Steps

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Octopus strives to make it quick and easy to define your project's deployment process.  Selecting the ADD STEP button displays a list of built-in step templates, custom step templates, and community contributed step templates.

Built-in steps are powerful and flexible enough to handle the most common deployment scenarios.  

Custom step templates enable you to encapsulate common steps/scenarios within your team or company.

Learn more about Custom Step Templates.

Octopus community library integration makes it easy to find steps templates that work with the frameworks and technologies you use without the need for custom scripting.

Learn more about Community Step Templates.

Learn more about Updating Step Templates and Exporting Step Templates

Prior to Octopus 3.7, selecting the add step button showed a popup list of built-in steps and any installed step templates (community contributed or custom).  Installing a community step required visiting the Community Library and importing the step manually.  For more information, see community step templates.

Common Step Properties

All steps have a name, which is used to identify the step.

What's in a Name?
Be careful when changing names! Octopus commonly uses names as a convenient identity or handle to things, and the steps and actions in a deployment process are special in that way. For example you can use output variables to chain steps together, and you use the name as the indexer for the output variable. For example: #{Octopus.Action[StepA].Output.TestResult}

Adding an installed step

The add step page displays the built-in steps first which includes common steps to deploy IIS web sites, windows services, run scripts and more.  The built-in steps have been develop by the Octopus team to handle the most common deployment scenarios and it also.  This section also includes any custom step templates added in the library.  Hover over a step and click add step to go configure the step.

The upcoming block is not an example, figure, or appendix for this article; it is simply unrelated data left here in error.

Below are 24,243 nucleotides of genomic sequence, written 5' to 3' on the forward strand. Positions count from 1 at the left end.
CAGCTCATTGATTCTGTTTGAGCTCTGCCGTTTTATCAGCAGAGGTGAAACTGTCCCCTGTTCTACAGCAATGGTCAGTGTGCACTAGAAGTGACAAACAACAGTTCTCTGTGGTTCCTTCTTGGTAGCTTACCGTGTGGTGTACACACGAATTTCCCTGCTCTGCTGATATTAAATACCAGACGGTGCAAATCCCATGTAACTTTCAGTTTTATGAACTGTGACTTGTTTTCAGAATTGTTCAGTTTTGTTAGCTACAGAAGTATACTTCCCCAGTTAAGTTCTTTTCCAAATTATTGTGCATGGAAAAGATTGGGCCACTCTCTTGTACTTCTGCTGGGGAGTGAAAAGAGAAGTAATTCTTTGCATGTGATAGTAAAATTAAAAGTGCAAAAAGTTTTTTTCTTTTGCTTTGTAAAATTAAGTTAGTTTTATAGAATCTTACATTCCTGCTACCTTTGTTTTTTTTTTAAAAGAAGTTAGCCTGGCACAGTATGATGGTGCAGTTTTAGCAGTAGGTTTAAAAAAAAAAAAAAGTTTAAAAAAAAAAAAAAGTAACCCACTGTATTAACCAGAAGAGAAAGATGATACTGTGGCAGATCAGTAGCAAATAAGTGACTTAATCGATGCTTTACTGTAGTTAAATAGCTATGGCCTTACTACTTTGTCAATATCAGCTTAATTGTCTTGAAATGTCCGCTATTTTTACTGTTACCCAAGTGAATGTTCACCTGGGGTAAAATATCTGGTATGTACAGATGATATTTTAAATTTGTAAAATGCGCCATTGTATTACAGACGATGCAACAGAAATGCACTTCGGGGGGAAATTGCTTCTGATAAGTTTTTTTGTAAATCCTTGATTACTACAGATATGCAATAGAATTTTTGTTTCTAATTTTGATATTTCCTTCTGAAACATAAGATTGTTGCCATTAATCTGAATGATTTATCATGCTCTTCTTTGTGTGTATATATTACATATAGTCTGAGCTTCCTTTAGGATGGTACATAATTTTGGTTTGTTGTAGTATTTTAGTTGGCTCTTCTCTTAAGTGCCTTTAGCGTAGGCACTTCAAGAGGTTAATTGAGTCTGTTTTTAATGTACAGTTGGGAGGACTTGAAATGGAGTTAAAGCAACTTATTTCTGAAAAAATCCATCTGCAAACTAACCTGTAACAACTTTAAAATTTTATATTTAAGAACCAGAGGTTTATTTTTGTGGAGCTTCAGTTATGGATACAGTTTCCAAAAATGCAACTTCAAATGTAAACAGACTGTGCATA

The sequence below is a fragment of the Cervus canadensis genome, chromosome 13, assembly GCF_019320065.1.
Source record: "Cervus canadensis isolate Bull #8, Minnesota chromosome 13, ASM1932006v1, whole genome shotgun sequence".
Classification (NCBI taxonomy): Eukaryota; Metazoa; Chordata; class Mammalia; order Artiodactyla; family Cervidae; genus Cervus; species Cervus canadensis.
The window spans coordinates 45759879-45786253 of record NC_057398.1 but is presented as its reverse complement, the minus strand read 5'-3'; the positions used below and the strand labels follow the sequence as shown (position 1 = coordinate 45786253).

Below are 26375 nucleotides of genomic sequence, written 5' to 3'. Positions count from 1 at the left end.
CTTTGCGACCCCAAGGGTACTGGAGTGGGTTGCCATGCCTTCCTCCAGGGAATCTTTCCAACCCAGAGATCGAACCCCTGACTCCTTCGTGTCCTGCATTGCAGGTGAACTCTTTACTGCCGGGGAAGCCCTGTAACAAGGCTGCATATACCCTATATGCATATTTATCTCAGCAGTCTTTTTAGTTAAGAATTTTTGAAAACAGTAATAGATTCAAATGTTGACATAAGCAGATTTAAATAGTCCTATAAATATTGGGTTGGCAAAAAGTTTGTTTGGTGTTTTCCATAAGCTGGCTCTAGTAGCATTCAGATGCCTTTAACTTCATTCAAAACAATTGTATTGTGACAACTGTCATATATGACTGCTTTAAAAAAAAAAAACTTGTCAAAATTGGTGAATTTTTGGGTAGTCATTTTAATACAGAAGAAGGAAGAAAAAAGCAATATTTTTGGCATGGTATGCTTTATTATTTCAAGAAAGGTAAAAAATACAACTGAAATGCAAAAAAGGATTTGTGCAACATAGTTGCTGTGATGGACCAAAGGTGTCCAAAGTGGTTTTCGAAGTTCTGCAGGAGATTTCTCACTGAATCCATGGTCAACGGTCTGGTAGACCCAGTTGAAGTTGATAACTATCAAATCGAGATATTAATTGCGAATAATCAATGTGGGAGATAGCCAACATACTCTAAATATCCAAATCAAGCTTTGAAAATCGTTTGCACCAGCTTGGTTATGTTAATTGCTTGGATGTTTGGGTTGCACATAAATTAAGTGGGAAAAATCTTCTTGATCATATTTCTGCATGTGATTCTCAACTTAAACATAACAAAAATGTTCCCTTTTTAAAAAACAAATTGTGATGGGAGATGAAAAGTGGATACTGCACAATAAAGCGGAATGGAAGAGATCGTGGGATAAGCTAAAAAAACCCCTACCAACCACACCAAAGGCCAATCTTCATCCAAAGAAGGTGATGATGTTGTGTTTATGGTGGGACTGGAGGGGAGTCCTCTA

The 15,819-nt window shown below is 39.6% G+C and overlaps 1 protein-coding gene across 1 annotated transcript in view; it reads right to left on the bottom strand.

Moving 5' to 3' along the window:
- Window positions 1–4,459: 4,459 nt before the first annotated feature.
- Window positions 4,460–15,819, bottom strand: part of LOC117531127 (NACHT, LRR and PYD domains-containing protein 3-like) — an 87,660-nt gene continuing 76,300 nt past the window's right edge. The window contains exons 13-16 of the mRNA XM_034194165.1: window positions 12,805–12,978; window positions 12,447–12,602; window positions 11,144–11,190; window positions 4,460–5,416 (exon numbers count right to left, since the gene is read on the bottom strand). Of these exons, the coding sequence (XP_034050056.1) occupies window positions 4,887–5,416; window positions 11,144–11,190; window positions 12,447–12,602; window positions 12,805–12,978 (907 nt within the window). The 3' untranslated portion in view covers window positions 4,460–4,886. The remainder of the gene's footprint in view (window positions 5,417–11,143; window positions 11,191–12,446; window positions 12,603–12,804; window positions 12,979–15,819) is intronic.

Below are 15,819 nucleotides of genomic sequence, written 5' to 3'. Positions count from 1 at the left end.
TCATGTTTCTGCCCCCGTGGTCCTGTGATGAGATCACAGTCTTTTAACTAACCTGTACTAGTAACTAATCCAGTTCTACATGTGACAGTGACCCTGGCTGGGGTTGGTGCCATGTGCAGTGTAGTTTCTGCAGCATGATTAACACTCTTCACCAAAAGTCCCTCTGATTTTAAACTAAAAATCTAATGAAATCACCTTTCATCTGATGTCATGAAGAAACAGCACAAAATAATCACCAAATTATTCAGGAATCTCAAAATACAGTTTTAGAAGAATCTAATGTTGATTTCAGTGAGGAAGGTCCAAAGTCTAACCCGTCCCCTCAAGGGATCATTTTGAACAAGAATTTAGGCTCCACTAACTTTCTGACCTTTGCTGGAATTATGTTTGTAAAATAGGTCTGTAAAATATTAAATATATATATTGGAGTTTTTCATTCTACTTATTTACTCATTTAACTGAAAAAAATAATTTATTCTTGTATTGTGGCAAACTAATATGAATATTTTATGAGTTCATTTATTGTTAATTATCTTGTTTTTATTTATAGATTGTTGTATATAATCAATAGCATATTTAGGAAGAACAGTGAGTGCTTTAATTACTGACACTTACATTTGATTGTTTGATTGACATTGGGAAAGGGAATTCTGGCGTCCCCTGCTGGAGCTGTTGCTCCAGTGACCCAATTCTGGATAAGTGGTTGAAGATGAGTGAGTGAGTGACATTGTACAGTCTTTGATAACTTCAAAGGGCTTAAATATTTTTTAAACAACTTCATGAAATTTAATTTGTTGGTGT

Adding a community contributed step templates

The add step page also displays community contributed step templates available to install and add.  You can search for a specific template or you can browse through the categories.  Installing a community step template is easy.  Hover over a step and select Install and add step.  This will display a pop-up dialog where you can confirm to install and add the step.  This will take you to the configuration page for the step template.

If you select view details, this will take you to the community step details page which shows you the complete details of the step include the source code.  You can install the step or go back to the list of steps.

Adding an updated version of a community step template

Sometimes updates are available for step templates.  In this case, you will notice the step template has an option to update the step.  If you select update, this will take you to the community step details with the option to update the latest version of the step template.  Community step templates can also be updated in the library as needed.

If a step you want isn't built-in you should check out the community contributed step templates. If you still don't find it, don't forget: Octopus can do anything, as long as you can script the instructions. Maybe you could contribute your scripts back to the community?

Execution Order

The steps that you add to your deployment process will, by default, execute in sequence.

If a step is configured to execute across multiple deployment targets, it will execute across all of those deployment targets in parallel, unless you specify a window size. Specifying a window size limits the number of deployment targets steps will execute against in parallel.

Steps can include multiple actions.

Example: A simple deployment process

In the example shown below there are three steps that will be executed from top to bottom. The first is a manual intervention which executes on the Octopus Server pausing the deployment until someone intervenes and allow the deployment to continue. This step will only execute when targeting the Production environment. The remaining steps both deploy a package and execute custom scripts on all of the deployment targets with the role web-server.

Example: A rolling deployment

Let's consider a more complex example like the one shown below. In this example we have configured Octopus to deploy a web application across one or more servers in a web farm behind a load balancer. This process has a single step and three actions which form a rolling deployment.

In This Section

The rest of this section covers these topics in some more detail, and explains how to implement them.